From there, Anna embarked on her journey of using photography for plants. In her monographic book Photographs of British Algae: Cyanotype Impressions (1843), she presented cyanotype photograms of algae, flowering plants, and ferns with a well-treated geometric and harmonious arrangement, resulting in highly aesthetic images. She extracted beauty from science and science from beauty (Martins, 2022). It is worth mentioning that this book is the first illustrated exclusively with photographs. Her legacy is preserved in museums like the MET Museum in New York, the British Library, and the Royal Society in London. In a context marked by Victorian England, Atkins was a pioneer. It is fascinating to recognize the multidimensional work this scientist accomplished, as she merged science and art in the 19th century with a didactic purpose.

Figure 2: Illustrations of Anna Atkins for the translation of Jean Baptiste Lamark’s book "Genres of Shells" (Atkins, 1823).

The Cyanotype process consists of nine steps: the first one would be the preparation of the area, working in a place away from light or with red light to avoid premature exposure of the paper. It is preferable if the room is completely dark. Subsequently, the preparation of the sensitizer solution is carried out: ammonium ferric citrate, an iron salt that acts as the reducing agent in the photographic process and is sensitive to ultraviolet light, and potassium ferricyanide, an iron salt that acts as the necessary oxidizing agent. Ammonium ferric citrate is dissolved in water in one container, and potassium ferricyanide is also dissolved in water in another container; later, both are mixed in equal parts. Once this solution is ready, it is applied to the chosen paper or fabric using a brush or foam roller in a uniform manner. Next, the chosen plants are placed on sensitized paper, offering complete freedom in their arrangement; one can use various plants, flowers, ferns, or roses. The paper is then taken to a well-lit area with ultraviolet light, such as sunlight until the image darkens or turns brown. Subsequently, the plants are removed from the sensitized paper and washed with water. To fix the image, it is recommended to immerse it in water with white vinegar to stop the chemical reaction. Finally, the paper is left to dry, and the result is revealed.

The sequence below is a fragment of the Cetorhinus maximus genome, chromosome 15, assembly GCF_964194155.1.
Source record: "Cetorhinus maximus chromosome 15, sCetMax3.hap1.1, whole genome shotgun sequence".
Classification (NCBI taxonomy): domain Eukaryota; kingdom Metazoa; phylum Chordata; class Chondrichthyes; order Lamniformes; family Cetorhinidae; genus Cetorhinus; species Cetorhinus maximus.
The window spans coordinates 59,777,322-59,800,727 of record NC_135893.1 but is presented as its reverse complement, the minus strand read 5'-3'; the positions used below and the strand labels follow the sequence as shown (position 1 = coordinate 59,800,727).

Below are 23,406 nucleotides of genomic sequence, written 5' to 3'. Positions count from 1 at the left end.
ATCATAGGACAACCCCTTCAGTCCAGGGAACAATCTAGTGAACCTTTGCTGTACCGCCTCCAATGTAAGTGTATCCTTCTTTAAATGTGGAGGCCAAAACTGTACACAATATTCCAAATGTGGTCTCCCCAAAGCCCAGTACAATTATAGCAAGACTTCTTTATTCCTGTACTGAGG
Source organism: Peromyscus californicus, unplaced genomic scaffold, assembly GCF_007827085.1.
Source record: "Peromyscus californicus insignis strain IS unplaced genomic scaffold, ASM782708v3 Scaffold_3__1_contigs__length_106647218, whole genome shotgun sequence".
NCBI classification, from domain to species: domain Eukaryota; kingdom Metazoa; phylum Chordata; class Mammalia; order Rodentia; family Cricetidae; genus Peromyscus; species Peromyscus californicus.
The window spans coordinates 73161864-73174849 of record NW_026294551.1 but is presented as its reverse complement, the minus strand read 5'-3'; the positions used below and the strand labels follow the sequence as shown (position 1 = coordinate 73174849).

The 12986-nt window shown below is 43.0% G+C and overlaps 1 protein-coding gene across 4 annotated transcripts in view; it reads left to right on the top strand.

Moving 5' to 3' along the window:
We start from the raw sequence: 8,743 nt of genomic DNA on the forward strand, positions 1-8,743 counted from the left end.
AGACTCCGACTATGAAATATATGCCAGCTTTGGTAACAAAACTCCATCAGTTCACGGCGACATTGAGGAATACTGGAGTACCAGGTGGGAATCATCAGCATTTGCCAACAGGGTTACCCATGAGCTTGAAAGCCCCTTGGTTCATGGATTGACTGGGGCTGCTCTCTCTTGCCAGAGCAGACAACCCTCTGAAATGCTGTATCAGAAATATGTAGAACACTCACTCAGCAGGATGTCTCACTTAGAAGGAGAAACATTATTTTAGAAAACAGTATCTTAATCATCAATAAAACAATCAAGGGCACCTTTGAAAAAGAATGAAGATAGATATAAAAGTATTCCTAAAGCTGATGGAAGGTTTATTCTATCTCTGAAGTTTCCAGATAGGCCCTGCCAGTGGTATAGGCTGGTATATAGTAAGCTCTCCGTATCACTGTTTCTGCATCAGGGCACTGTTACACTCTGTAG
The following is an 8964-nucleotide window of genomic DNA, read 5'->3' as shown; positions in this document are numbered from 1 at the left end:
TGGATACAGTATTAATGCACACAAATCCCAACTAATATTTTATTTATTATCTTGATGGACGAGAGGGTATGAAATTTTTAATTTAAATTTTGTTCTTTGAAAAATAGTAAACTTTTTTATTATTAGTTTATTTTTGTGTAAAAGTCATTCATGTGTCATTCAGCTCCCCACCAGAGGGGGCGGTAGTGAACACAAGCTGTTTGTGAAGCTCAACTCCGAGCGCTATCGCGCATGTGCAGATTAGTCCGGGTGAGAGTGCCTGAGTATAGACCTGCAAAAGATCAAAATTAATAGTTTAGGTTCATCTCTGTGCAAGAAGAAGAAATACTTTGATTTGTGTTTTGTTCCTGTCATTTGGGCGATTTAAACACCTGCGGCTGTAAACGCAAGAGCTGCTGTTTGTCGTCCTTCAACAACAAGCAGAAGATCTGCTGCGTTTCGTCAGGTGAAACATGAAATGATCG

There are numerous reasons why people should engage in these therapeutic sessions: what makes this practice even more interesting, apart from the final result, is that it allows them to be fully present at the moment. The careful following of each step and the level of attention it requires can be classified as analog, and it is precisely this aspect that many artists and spiritual practitioners find useful and necessary for dispelling negative thoughts. Cyanotype requires careful attention at each stage of the process, from preparing the chemicals to placing the plants and exposing them to light. It is a type of mindfulness that allows them to focus on the present moment and free themselves from worries and distractions, creating a relaxing and meditative effect. Creative experimentation is another good reason to practice this art: cyanotype offers ample creative freedom in placing the plants and designing the composition, the ability of manual activity helps eliminate the rush of daily life; having to wait step by step through each phase enhances patience and nourishes the spirit. Another reason is the strong legacy that is generated through nature. By using natural elements (plants or flowers), it helps to directly connect with the environment, giving a path to closeness' feelings and also helps to appreciate better the beauty of the green areas, when a person starts an activity like this and observes better the plants or flowers, the probability of developing a more intimate and respectful relationship with the "Pacha Mama" increases. This word refers to a revered goddess of the indigenous people of the Andes. According to Inca legend, Pachamama is an ever-present and independent deity who controls fertility, presides over planting and harvesting, and causes earthquakes.